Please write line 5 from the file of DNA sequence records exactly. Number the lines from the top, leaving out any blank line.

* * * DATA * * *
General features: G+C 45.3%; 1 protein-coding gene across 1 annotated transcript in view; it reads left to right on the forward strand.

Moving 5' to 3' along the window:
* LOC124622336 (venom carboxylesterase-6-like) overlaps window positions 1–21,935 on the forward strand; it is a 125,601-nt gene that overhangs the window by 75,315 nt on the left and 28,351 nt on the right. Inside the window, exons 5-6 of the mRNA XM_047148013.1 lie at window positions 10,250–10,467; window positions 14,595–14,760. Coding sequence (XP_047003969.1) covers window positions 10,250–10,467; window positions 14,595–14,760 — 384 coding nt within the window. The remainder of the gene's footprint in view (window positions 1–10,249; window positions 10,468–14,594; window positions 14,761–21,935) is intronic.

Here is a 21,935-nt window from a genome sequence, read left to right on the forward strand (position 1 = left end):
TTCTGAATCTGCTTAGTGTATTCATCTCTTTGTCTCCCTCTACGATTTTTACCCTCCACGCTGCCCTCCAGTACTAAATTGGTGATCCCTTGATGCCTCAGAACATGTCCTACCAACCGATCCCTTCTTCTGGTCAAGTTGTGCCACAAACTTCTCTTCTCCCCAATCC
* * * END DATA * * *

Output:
TTCTGAATCTGCTTAGTGTATTCATCTCTTTGTCTCCCTCTACGATTTTTACCCTCCACGCTGCCCTCCAGTACTAAATTGGTGATCCCTTGATGCCTCAGAACATGTCCTACCAACCGATCCCTTCTTCTGGTCAAGTTGTGCCACAAACTTCTCTTCTCCCCAATCC